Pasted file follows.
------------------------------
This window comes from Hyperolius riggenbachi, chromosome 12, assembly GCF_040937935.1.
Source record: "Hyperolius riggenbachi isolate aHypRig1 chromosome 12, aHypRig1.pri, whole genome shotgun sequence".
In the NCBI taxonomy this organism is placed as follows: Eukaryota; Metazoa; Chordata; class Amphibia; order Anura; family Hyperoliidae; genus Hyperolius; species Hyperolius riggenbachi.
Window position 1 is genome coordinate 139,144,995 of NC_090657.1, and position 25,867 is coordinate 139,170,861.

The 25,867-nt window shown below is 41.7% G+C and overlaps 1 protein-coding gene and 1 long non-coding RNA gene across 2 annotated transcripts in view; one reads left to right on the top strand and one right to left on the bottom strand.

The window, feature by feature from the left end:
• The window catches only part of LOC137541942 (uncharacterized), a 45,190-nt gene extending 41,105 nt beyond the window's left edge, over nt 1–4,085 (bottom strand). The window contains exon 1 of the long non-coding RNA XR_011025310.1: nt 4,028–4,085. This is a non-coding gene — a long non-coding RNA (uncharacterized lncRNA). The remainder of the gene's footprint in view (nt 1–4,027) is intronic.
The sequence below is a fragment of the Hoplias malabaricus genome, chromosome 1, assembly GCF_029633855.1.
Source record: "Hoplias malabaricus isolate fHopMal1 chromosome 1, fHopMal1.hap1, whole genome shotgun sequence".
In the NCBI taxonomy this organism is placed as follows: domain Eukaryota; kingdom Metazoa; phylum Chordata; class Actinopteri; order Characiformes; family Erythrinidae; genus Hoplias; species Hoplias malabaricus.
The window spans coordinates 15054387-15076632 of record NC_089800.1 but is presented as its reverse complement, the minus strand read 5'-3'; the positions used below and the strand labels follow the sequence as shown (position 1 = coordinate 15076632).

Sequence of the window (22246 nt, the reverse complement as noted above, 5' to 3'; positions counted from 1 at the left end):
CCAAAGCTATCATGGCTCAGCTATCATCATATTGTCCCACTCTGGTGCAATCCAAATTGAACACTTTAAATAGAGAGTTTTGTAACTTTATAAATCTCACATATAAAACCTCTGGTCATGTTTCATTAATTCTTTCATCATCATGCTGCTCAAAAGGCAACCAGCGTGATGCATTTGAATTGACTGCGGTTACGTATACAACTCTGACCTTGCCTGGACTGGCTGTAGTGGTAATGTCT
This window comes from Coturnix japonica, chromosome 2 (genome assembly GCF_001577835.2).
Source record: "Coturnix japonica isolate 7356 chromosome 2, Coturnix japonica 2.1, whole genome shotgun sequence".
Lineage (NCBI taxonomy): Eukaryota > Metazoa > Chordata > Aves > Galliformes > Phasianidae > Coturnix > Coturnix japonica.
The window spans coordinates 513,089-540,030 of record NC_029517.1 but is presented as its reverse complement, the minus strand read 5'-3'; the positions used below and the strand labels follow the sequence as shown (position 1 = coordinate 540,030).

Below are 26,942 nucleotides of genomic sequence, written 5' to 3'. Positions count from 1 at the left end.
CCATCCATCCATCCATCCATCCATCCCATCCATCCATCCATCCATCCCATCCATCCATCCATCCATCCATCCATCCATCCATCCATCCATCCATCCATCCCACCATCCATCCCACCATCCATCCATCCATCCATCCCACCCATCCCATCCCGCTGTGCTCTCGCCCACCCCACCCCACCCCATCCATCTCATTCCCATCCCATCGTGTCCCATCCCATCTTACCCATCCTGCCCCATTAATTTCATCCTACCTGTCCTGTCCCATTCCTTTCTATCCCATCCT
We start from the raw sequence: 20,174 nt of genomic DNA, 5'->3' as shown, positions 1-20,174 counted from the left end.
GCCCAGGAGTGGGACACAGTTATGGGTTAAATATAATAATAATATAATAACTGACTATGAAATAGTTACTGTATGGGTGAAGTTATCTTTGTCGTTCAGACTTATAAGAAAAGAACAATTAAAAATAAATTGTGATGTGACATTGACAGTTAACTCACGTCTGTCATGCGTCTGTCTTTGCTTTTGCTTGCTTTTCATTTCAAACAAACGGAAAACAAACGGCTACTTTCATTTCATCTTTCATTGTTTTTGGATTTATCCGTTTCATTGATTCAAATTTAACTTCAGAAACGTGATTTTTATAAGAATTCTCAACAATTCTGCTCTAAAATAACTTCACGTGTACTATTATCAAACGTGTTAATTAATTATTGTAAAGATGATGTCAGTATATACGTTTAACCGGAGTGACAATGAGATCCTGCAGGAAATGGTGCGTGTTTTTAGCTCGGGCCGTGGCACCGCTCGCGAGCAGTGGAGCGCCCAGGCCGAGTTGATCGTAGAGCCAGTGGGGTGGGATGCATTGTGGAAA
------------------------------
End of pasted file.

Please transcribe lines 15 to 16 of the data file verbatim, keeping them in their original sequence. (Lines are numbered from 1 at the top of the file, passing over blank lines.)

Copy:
Source record: "Coturnix japonica isolate 7356 chromosome 2, Coturnix japonica 2.1, whole genome shotgun sequence".
Lineage (NCBI taxonomy): Eukaryota > Metazoa > Chordata > Aves > Galliformes > Phasianidae > Coturnix > Coturnix japonica.